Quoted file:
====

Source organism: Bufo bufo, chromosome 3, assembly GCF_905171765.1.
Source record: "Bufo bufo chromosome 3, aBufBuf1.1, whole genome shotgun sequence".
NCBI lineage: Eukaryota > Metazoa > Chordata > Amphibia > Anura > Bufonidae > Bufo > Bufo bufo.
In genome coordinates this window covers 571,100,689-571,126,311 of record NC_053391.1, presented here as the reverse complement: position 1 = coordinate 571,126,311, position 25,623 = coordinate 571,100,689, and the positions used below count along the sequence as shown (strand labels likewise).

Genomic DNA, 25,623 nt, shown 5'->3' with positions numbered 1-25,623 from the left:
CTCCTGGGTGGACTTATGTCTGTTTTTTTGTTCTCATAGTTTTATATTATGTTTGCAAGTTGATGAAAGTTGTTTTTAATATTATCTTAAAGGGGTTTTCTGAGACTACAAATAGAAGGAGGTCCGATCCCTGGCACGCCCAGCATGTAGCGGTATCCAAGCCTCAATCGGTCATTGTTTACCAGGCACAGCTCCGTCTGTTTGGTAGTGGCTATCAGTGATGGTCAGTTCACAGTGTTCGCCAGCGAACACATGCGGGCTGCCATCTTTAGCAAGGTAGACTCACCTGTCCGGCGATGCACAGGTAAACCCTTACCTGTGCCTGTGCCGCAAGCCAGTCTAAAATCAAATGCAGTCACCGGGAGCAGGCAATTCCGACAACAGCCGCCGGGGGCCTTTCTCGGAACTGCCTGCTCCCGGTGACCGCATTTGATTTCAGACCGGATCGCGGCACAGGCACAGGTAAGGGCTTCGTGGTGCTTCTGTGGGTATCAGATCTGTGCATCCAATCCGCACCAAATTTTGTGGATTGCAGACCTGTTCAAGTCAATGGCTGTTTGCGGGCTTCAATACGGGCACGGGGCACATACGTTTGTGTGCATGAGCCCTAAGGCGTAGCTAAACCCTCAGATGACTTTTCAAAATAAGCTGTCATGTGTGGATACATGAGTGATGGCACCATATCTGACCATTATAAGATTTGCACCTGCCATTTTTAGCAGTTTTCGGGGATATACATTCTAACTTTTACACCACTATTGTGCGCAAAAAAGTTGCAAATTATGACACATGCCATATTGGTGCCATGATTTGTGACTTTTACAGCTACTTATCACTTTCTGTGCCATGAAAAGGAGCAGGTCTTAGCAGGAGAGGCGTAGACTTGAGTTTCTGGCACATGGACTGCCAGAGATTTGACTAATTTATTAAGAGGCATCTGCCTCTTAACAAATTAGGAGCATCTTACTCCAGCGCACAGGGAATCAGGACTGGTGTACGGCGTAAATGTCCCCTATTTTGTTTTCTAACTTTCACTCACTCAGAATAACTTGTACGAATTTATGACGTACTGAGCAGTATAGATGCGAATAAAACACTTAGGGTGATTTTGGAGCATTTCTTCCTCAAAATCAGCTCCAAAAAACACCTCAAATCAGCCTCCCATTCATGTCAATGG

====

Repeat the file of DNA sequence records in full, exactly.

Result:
Source organism: Bufo bufo, chromosome 3, assembly GCF_905171765.1.
Source record: "Bufo bufo chromosome 3, aBufBuf1.1, whole genome shotgun sequence".
NCBI lineage: Eukaryota > Metazoa > Chordata > Amphibia > Anura > Bufonidae > Bufo > Bufo bufo.
In genome coordinates this window covers 571,100,689-571,126,311 of record NC_053391.1, presented here as the reverse complement: position 1 = coordinate 571,126,311, position 25,623 = coordinate 571,100,689, and the positions used below count along the sequence as shown (strand labels likewise).

Genomic DNA, 25,623 nt, shown 5'->3' with positions numbered 1-25,623 from the left:
CTCCTGGGTGGACTTATGTCTGTTTTTTTGTTCTCATAGTTTTATATTATGTTTGCAAGTTGATGAAAGTTGTTTTTAATATTATCTTAAAGGGGTTTTCTGAGACTACAAATAGAAGGAGGTCCGATCCCTGGCACGCCCAGCATGTAGCGGTATCCAAGCCTCAATCGGTCATTGTTTACCAGGCACAGCTCCGTCTGTTTGGTAGTGGCTATCAGTGATGGTCAGTTCACAGTGTTCGCCAGCGAACACATGCGGGCTGCCATCTTTAGCAAGGTAGACTCACCTGTCCGGCGATGCACAGGTAAACCCTTACCTGTGCCTGTGCCGCAAGCCAGTCTAAAATCAAATGCAGTCACCGGGAGCAGGCAATTCCGACAACAGCCGCCGGGGGCCTTTCTCGGAACTGCCTGCTCCCGGTGACCGCATTTGATTTCAGACCGGATCGCGGCACAGGCACAGGTAAGGGCTTCGTGGTGCTTCTGTGGGTATCAGATCTGTGCATCCAATCCGCACCAAATTTTGTGGATTGCAGACCTGTTCAAGTCAATGGCTGTTTGCGGGCTTCAATACGGGCACGGGGCACATACGTTTGTGTGCATGAGCCCTAAGGCGTAGCTAAACCCTCAGATGACTTTTCAAAATAAGCTGTCATGTGTGGATACATGAGTGATGGCACCATATCTGACCATTATAAGATTTGCACCTGCCATTTTTAGCAGTTTTCGGGGATATACATTCTAACTTTTACACCACTATTGTGCGCAAAAAAGTTGCAAATTATGACACATGCCATATTGGTGCCATGATTTGTGACTTTTACAGCTACTTATCACTTTCTGTGCCATGAAAAGGAGCAGGTCTTAGCAGGAGAGGCGTAGACTTGAGTTTCTGGCACATGGACTGCCAGAGATTTGACTAATTTATTAAGAGGCATCTGCCTCTTAACAAATTAGGAGCATCTTACTCCAGCGCACAGGGAATCAGGACTGGTGTACGGCGTAAATGTCCCCTATTTTGTTTTCTAACTTTCACTCACTCAGAATAACTTGTACGAATTTATGACGTACTGAGCAGTATAGATGCGAATAAAACACTTAGGGTGATTTTGGAGCATTTCTTCCTCAAAATCAGCTCCAAAAAACACCTCAAATCAGCCTCCCATTCATGTCAATGG